|This section’s factual accuracy may be compromised due to out-of-date information. The reason given is: Several of these projected dates have passed, and some language referring to data as ‘current’, ‘latest’, ‘most recent’, etc. is as old as 2005, or undated. Please help update this article to reflect recent events or newly available information.|
In 2005, this exhaustion of the OASDI Trust Fund was projected to occur in 2041 by the Social Security Administration or by 2052 by the Congressional Budget Office, CBO. Thereafter, however, the projection for the exhaustion date of this event was moved up slightly after the recession worsened the U.S. economy’s financial picture. The 2011 OASDI Trustees Report stated:
Annual cost exceeded non-interest income in 2010 and is projected to continue to be larger throughout the remainder of the 75-year valuation period. Nevertheless, from 2010 through 2022, total trust fund income, including interest income, is more than is necessary to cover costs, so trust fund assets will continue to grow during that time. Beginning in 2023, trust fund assets will diminish until they become exhausted in 2036. Non-interest income is projected to be sufficient to support expenditures at a level of 77 percent of scheduled benefits after trust fund exhaustion in 2036, and then to decline to 74 percent of scheduled benefits in 2085.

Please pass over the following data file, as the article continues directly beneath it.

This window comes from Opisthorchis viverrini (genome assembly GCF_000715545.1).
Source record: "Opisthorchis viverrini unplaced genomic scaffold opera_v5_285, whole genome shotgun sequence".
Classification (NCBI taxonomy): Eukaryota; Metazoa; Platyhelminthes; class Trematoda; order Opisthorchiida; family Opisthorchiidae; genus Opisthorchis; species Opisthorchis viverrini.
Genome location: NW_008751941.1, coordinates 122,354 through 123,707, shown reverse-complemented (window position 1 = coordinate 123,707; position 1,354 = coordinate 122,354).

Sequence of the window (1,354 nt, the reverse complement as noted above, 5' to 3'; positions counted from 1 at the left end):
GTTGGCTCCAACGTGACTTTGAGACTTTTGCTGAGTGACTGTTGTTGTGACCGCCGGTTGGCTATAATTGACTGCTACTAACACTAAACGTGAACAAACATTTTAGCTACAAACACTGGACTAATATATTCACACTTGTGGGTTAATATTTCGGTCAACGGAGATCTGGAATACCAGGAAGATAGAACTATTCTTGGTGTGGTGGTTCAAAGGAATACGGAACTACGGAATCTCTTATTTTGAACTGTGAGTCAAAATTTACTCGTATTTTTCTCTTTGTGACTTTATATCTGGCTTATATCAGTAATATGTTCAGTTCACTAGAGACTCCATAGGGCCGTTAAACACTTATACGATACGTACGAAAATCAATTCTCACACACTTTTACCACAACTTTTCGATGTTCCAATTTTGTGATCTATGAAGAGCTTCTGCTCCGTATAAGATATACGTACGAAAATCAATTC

Ways to eliminate the projected shortfall
Avoid Social Security Tax Traps
Either 50% or 85% of your benefits can be subject to federal taxation. In 2020, income tax is imposed on 50% of your Social Security check if your combined income falls between $25,000 to $34,000 for single filers and $32,000 to $44,000 for joint filers.
For single filers with more than $34,000 in combined income and joint filers with more than $44,000, you can look forward to an income tax of 85% on your Social Security benefits. If youre looking to avoid this, try reducing your taxable income to reduce the amount of taxes. This can be achieved by looking at all of your adjusted gross income and evenly distributing your funds over the span of a few years, so there are no sudden increases or decreases.
Claim That It Is A Ponzi Scheme